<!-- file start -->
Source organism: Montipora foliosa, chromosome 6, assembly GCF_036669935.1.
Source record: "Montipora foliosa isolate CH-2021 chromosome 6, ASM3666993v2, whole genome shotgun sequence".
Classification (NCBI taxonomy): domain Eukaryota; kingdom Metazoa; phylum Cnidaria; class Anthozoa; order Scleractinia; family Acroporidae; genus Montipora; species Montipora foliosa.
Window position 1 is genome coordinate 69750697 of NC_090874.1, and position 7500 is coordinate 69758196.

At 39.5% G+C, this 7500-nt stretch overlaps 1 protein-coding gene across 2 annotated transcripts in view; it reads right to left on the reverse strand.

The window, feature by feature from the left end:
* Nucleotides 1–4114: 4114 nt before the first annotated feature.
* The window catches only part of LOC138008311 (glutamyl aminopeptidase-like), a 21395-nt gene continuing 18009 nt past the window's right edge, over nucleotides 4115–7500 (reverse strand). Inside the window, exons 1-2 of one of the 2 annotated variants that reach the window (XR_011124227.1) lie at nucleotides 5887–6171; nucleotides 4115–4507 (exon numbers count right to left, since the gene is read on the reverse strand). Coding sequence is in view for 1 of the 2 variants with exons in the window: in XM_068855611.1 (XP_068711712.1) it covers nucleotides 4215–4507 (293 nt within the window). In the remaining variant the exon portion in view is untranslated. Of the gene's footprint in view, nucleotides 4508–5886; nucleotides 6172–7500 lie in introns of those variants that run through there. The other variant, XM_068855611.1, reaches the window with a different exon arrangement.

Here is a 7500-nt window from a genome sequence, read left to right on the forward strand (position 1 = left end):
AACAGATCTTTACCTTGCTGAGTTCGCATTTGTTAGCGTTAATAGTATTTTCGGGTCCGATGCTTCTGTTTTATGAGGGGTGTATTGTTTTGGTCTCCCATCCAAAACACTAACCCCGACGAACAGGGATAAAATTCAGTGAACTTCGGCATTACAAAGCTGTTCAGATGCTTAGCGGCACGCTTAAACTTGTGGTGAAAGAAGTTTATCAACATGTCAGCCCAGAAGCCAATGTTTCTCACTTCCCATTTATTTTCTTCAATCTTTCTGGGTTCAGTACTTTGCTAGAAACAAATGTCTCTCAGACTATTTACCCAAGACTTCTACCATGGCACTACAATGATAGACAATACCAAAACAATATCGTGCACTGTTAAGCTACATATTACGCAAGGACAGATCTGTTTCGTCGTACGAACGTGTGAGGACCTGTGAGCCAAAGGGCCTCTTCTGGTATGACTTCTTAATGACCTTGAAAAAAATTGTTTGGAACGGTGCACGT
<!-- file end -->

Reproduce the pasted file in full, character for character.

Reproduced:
Source organism: Montipora foliosa, chromosome 6, assembly GCF_036669935.1.
Source record: "Montipora foliosa isolate CH-2021 chromosome 6, ASM3666993v2, whole genome shotgun sequence".
Classification (NCBI taxonomy): domain Eukaryota; kingdom Metazoa; phylum Cnidaria; class Anthozoa; order Scleractinia; family Acroporidae; genus Montipora; species Montipora foliosa.
Window position 1 is genome coordinate 69750697 of NC_090874.1, and position 7500 is coordinate 69758196.

At 39.5% G+C, this 7500-nt stretch overlaps 1 protein-coding gene across 2 annotated transcripts in view; it reads right to left on the reverse strand.

The window, feature by feature from the left end:
* Nucleotides 1–4114: 4114 nt before the first annotated feature.
* The window catches only part of LOC138008311 (glutamyl aminopeptidase-like), a 21395-nt gene continuing 18009 nt past the window's right edge, over nucleotides 4115–7500 (reverse strand). Inside the window, exons 1-2 of one of the 2 annotated variants that reach the window (XR_011124227.1) lie at nucleotides 5887–6171; nucleotides 4115–4507 (exon numbers count right to left, since the gene is read on the reverse strand). Coding sequence is in view for 1 of the 2 variants with exons in the window: in XM_068855611.1 (XP_068711712.1) it covers nucleotides 4215–4507 (293 nt within the window). In the remaining variant the exon portion in view is untranslated. Of the gene's footprint in view, nucleotides 4508–5886; nucleotides 6172–7500 lie in introns of those variants that run through there. The other variant, XM_068855611.1, reaches the window with a different exon arrangement.

Here is a 7500-nt window from a genome sequence, read left to right on the forward strand (position 1 = left end):
AACAGATCTTTACCTTGCTGAGTTCGCATTTGTTAGCGTTAATAGTATTTTCGGGTCCGATGCTTCTGTTTTATGAGGGGTGTATTGTTTTGGTCTCCCATCCAAAACACTAACCCCGACGAACAGGGATAAAATTCAGTGAACTTCGGCATTACAAAGCTGTTCAGATGCTTAGCGGCACGCTTAAACTTGTGGTGAAAGAAGTTTATCAACATGTCAGCCCAGAAGCCAATGTTTCTCACTTCCCATTTATTTTCTTCAATCTTTCTGGGTTCAGTACTTTGCTAGAAACAAATGTCTCTCAGACTATTTACCCAAGACTTCTACCATGGCACTACAATGATAGACAATACCAAAACAATATCGTGCACTGTTAAGCTACATATTACGCAAGGACAGATCTGTTTCGTCGTACGAACGTGTGAGGACCTGTGAGCCAAAGGGCCTCTTCTGGTATGACTTCTTAATGACCTTGAAAAAAATTGTTTGGAACGGTGCACGT